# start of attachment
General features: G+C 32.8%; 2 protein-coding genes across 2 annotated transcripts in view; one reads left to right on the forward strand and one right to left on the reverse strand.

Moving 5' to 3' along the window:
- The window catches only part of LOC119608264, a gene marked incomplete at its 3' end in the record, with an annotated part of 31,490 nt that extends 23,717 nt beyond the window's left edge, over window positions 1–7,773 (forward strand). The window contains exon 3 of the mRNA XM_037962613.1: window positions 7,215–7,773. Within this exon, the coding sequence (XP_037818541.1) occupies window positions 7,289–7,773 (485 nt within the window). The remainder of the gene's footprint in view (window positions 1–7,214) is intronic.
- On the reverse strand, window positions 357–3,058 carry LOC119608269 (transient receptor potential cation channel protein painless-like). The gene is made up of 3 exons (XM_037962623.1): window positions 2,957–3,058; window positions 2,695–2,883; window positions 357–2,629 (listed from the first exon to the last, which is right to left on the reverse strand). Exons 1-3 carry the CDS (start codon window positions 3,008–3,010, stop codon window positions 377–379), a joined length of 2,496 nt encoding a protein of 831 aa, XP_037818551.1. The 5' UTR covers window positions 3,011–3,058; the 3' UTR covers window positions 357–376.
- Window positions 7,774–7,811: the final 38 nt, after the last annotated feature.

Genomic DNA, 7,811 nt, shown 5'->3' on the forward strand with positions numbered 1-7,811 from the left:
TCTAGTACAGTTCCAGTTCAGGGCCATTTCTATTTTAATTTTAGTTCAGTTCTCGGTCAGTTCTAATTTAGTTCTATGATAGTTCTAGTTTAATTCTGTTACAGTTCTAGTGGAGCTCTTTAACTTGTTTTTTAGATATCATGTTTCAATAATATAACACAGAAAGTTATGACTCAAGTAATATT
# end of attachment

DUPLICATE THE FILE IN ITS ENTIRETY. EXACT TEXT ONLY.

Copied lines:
General features: G+C 32.8%; 2 protein-coding genes across 2 annotated transcripts in view; one reads left to right on the forward strand and one right to left on the reverse strand.

Moving 5' to 3' along the window:
- The window catches only part of LOC119608264, a gene marked incomplete at its 3' end in the record, with an annotated part of 31,490 nt that extends 23,717 nt beyond the window's left edge, over window positions 1–7,773 (forward strand). The window contains exon 3 of the mRNA XM_037962613.1: window positions 7,215–7,773. Within this exon, the coding sequence (XP_037818541.1) occupies window positions 7,289–7,773 (485 nt within the window). The remainder of the gene's footprint in view (window positions 1–7,214) is intronic.
- On the reverse strand, window positions 357–3,058 carry LOC119608269 (transient receptor potential cation channel protein painless-like). The gene is made up of 3 exons (XM_037962623.1): window positions 2,957–3,058; window positions 2,695–2,883; window positions 357–2,629 (listed from the first exon to the last, which is right to left on the reverse strand). Exons 1-3 carry the CDS (start codon window positions 3,008–3,010, stop codon window positions 377–379), a joined length of 2,496 nt encoding a protein of 831 aa, XP_037818551.1. The 5' UTR covers window positions 3,011–3,058; the 3' UTR covers window positions 357–376.
- Window positions 7,774–7,811: the final 38 nt, after the last annotated feature.

Genomic DNA, 7,811 nt, shown 5'->3' on the forward strand with positions numbered 1-7,811 from the left:
TCTAGTACAGTTCCAGTTCAGGGCCATTTCTATTTTAATTTTAGTTCAGTTCTCGGTCAGTTCTAATTTAGTTCTATGATAGTTCTAGTTTAATTCTGTTACAGTTCTAGTGGAGCTCTTTAACTTGTTTTTTAGATATCATGTTTCAATAATATAACACAGAAAGTTATGACTCAAGTAATATT